Have You Lost Your Love For Valentine’s Day?
By: Judith K. Volkar, M.D. Posted on February 11, 2012
Valentine's Day is right around the corner, but you feel about as romantic as a prickly porcupine. In fact, seeing all the hearts and flowers everywhere just reinforces the fact that you must not be normal. Surely everyone else is feeling amorous all the time! Why just look at television or the gossip pages of the magazines? It appears that everyone, but you is interested in sexual activity! I am here to tell you that you are not alone and that you are not that unusual.
Sometimes loss of libido is due to changes in hormones that happen with menopause or with surgery. Lack of estrogen can cause intercourse to become painful and it is difficult to be motivated to have sex, if it hurts! Sometimes low libido is due to a side effect of the medications that we take or can be a consequence of a medical condition we have. For some people, there is just too much stress happening in their lives to even begin to contemplate sexual activity.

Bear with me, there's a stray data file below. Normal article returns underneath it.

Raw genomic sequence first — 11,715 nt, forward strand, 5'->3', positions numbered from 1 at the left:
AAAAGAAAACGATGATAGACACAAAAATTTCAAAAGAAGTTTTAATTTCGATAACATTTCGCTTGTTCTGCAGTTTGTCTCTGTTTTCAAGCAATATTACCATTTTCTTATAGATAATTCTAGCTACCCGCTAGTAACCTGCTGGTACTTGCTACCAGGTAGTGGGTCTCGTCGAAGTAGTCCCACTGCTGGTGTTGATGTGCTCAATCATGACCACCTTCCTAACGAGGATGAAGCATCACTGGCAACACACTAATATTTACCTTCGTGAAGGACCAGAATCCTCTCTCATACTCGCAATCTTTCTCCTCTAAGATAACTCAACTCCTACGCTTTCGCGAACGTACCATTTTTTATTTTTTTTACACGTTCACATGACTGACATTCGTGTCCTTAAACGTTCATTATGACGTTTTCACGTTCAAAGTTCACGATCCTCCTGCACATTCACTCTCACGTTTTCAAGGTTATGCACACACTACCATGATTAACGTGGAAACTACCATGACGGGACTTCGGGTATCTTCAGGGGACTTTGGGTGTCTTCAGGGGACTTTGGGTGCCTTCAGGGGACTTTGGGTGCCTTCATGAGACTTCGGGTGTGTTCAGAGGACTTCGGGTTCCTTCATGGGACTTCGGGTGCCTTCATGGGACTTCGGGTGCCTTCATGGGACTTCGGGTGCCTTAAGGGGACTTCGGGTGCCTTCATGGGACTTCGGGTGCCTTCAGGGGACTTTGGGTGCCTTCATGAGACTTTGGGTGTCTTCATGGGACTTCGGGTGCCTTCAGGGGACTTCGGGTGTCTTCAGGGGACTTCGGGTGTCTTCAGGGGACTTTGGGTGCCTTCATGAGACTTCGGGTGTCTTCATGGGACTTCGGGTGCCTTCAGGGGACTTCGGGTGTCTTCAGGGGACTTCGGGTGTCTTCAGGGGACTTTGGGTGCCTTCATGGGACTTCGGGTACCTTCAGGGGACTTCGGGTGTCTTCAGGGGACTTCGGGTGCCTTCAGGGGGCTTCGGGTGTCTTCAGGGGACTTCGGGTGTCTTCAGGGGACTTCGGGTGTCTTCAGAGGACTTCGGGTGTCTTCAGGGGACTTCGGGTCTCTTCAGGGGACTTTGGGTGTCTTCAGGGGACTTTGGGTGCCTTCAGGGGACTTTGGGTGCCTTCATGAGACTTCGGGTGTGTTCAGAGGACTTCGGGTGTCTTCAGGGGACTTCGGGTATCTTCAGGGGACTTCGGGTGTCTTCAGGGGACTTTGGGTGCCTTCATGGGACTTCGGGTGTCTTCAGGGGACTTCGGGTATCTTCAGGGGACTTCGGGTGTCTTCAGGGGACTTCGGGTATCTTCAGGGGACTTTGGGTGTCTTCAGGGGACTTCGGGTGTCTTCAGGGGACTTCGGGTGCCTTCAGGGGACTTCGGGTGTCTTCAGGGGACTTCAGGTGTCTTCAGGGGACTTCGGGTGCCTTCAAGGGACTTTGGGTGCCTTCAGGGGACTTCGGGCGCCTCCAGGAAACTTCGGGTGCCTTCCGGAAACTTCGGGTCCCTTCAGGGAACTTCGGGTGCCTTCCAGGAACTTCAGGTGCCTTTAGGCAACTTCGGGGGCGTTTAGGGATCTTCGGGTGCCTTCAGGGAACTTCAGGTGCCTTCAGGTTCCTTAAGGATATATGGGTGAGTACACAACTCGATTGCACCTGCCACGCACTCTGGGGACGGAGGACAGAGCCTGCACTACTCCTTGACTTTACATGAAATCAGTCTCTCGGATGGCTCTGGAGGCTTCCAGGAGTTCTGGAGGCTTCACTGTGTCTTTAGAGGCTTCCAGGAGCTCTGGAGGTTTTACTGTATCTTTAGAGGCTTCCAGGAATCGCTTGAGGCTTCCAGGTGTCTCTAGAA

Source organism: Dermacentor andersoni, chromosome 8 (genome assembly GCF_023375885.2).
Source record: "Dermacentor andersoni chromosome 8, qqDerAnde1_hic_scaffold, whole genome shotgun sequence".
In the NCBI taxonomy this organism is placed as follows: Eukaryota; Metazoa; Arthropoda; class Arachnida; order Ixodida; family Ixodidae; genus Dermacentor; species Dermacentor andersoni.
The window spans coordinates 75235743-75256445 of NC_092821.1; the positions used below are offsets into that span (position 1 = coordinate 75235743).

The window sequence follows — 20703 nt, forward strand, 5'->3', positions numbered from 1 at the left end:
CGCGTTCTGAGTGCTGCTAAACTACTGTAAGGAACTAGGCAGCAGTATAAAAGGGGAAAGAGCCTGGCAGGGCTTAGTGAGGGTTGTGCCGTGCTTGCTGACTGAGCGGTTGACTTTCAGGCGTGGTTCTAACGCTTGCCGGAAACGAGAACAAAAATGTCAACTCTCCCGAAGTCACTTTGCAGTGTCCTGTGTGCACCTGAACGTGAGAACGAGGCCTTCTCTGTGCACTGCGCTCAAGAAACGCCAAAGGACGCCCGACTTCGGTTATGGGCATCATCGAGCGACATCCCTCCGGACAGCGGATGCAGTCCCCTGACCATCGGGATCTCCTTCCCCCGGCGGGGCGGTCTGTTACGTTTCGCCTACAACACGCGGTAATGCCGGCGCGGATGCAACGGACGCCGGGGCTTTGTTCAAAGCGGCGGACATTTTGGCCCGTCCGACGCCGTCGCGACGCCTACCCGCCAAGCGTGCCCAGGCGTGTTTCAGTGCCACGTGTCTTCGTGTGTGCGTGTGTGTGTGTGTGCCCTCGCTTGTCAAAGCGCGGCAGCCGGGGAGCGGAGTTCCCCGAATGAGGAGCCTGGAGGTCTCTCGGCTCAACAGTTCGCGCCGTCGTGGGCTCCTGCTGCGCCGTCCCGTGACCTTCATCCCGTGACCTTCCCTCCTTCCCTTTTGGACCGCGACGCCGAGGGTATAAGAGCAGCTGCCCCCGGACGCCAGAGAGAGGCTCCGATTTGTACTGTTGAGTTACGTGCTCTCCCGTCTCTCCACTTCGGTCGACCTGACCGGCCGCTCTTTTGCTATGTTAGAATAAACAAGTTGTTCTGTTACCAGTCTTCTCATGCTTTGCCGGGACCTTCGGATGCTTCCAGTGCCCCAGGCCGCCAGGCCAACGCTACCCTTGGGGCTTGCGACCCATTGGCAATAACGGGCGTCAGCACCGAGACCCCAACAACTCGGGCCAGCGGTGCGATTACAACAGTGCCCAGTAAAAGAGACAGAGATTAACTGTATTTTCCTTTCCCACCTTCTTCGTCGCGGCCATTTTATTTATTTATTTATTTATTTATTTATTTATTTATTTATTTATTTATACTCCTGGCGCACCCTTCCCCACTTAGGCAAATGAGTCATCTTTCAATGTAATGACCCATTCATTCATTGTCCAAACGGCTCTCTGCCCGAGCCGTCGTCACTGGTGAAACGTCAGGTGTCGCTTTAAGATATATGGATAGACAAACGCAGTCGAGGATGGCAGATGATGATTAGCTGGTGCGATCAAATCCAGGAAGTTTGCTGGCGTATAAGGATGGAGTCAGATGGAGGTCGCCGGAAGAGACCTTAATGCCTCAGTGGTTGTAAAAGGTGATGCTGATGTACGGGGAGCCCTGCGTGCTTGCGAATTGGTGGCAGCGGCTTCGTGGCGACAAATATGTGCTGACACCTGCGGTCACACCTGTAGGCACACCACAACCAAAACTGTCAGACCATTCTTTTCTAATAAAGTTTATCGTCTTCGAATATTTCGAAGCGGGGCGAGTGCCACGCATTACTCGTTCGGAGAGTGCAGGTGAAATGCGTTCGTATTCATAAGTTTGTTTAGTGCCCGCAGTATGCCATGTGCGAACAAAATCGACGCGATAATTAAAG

Whatever the reason for low libido, it is important to understand that women are a lot more complicated than men when it comes to sexual drive. Whereas men are turned on by visual cues, women are more driven to sexual intimacy by a need for emotional intimacy. For us, romance is very important, not just a means to an end. A recent survey of married women, conducted by ivillage, found that for survey respondents, communication translates to action in the bedroom: 44% say they get in the mood for sex when their spouse "says nice things." That was second after "feelings of love," 67%.
In other words, sometimes sexual desire is gone because our partner has stopped courting us. We are more like excellent roommates instead of intimate partners.
As long as you and your partner are happy, there is no "correct" amount of sexual activity. But if lack of libido is causing you stress, then it is a problem and you should speak to your doctor about it. And if you think it would be too embarrassing to talk to your healthcare provider about sex, then I would suggest you find another provider! Sexual health is part of our overall health. Your physician might need to refer you to someone else for help, but you should at least be able to bring up the subject.
- Judith K. Volkar, M.D.
- Are You Ever too Old to be Thinking About Sex?
- Keeping Your Love Life Alive – Female Sexual Dysfunction
- Does Menopause Decrease Sexual Activity?
- Sex and Menopause
- Sexual Health: Dealing with Pain and Overcoming It
- Surviving Menopause Series: Sex and Sexual Dysfunction
- The Importance of Sexual Health